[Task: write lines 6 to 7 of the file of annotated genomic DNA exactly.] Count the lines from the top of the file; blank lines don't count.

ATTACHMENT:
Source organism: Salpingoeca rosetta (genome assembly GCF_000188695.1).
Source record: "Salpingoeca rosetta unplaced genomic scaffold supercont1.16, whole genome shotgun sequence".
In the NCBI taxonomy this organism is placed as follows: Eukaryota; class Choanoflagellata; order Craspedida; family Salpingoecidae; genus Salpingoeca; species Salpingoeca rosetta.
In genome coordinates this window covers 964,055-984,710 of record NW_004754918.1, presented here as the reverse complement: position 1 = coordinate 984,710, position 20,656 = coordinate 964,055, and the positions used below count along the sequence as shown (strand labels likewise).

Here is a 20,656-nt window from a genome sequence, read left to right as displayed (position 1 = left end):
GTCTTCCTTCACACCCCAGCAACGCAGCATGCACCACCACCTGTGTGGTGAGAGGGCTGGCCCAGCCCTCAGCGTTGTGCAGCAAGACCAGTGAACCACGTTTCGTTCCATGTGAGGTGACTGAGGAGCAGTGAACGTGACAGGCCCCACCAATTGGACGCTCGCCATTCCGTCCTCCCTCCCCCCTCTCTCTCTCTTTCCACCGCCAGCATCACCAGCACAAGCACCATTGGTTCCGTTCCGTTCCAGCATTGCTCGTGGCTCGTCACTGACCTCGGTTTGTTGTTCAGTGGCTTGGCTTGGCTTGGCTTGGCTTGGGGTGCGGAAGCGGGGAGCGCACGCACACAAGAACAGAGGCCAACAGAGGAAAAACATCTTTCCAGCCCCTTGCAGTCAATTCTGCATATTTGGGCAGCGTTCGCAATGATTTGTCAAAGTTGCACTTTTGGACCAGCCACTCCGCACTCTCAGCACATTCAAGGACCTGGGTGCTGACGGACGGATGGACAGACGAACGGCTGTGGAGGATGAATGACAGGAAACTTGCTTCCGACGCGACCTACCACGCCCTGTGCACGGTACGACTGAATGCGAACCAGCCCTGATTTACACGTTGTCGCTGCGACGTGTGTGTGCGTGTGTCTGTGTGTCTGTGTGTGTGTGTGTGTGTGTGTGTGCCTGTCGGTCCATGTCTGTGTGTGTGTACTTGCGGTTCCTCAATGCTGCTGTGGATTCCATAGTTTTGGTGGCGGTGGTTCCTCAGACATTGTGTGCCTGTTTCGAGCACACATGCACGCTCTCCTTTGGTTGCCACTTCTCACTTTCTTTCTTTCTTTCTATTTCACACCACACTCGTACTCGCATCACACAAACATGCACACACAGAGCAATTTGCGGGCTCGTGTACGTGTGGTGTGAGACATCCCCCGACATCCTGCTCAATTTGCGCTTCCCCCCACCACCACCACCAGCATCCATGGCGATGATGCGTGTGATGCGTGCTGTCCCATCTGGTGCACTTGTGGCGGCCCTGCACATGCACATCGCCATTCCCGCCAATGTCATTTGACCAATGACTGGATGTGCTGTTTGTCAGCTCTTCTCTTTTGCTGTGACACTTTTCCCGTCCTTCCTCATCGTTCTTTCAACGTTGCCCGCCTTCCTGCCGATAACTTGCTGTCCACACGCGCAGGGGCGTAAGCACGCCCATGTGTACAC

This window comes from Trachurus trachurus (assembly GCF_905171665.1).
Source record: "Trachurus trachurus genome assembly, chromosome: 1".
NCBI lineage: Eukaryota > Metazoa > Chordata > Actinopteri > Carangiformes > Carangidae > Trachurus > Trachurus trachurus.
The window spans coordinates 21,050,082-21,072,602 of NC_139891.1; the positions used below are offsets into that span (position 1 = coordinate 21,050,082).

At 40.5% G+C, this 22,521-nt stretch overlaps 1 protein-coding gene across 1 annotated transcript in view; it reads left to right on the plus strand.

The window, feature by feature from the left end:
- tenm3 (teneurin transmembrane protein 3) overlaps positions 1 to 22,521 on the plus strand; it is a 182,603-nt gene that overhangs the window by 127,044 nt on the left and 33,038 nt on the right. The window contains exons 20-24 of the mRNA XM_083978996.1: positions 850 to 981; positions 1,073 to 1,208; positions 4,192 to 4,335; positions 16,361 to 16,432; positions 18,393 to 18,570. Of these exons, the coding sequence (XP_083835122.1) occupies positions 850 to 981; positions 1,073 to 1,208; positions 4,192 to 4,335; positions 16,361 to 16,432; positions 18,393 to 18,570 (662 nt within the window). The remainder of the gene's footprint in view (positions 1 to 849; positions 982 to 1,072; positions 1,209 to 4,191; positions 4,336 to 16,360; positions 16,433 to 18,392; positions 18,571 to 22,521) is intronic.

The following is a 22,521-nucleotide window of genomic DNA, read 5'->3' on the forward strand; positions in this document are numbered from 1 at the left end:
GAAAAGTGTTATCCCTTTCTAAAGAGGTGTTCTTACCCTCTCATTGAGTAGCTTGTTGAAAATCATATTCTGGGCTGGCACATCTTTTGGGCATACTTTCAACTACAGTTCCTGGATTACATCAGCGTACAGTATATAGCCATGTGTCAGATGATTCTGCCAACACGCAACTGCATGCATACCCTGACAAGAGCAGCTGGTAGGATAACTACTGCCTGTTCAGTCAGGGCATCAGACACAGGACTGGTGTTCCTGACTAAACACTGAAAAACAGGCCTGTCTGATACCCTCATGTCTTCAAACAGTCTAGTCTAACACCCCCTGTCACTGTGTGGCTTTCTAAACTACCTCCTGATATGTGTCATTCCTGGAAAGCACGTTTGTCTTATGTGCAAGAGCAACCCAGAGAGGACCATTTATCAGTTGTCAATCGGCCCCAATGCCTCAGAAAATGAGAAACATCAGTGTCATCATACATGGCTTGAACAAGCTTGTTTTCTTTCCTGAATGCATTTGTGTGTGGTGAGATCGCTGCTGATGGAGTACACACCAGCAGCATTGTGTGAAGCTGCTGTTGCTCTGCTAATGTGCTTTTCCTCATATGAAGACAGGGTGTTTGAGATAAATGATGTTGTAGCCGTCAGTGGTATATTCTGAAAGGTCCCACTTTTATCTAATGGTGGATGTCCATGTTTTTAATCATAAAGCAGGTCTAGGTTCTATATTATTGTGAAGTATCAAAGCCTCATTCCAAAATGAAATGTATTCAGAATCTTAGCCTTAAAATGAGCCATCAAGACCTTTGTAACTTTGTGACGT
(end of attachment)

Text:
GTCTTCCTTCACACCCCAGCAACGCAGCATGCACCACCACCTGTGTGGTGAGAGGGCTGGCCCAGCCCTCAGCGTTGTGCAGCAAGACCAGTGAACCACGTTTCGTTCCATGTGAGGTGACTGAGGAGCAGTGAACGTGACAGGCCCCACCAATTGGACGCTCGCCATTCCGTCCTCCCTCCCCCCTCTCTCTCTCTTTCCACCGCCAGCATCACCAGCACAAGCACCATTGGTTCCGTTCCGTTCCAGCATTGCTCGTGGCTCGTCACTGACCTCGGTTTGTTGTTCAGTGGCTTGGCTTGGCTTGGCTTGGCTTGGGGTGCGGAAGCGGGGAGCGCACGCACACAAGAACAGAGGCCAACAGAGGAAAAACATCTTTCCAGCCCCTTGCAGTCAATTCTGCATATTTGGGCAGCGTTCGCAATGATTTGTCAAAGTTGCACTTTTGGACCAGCCACTCCGCACTCTCAGCACATTCAAGGACCTGGGTGCTGACGGACGGATGGACAGACGAACGGCTGTGGAGGATGAATGACAGGAAACTTGCTTCCGACGCGACCTACCACGCCCTGTGCACGGTACGACTGAATGCGAACCAGCCCTGATTTACACGTTGTCGCTGCGACGTGTGTGTGCGTGTGTCTGTGTGTCTGTGTGTGTGTGTGTGTGTGTGTGTGCCTGTCGGTCCATGTCTGTGTGTGTGTACTTGCGGTTCCTCAATGCTGCTGTGGATTCCATAGTTTTGGTGGCGGTGGTTCCTCAGACATTGTGTGCCTGTTTCGAGCACACATGCACGCTCTCCTTTGGTTGCCACTTCTCACTTTCTTTCTTTCTTTCTATTTCACACCACACTCGTACTCGCATCACACAAACATGCACACACAGAGCAATTTGCGGGCTCGTGTACGTGTGGTGTGAGACATCCCCCGACATCCTGCTCAATTTGCGCTTCCCCCCACCACCACCACCAGCATCCATGGCGATGATGCGTGTGATGCGTGCTGTCCCATCTGGTGCACTTGTGGCGGCCCTGCACATGCACATCGCCATTCCCGCCAATGTCATTTGACCAATGACTGGATGTGCTGTTTGTCAGCTCTTCTCTTTTGCTGTGACACTTTTCCCGTCCTTCCTCATCGTTCTTTCAACGTTGCCCGCCTTCCTGCCGATAACTTGCTGTCCACACGCGCAGGGGCGTAAGCACGCCCATGTGTACAC

This window comes from Trachurus trachurus (assembly GCF_905171665.1).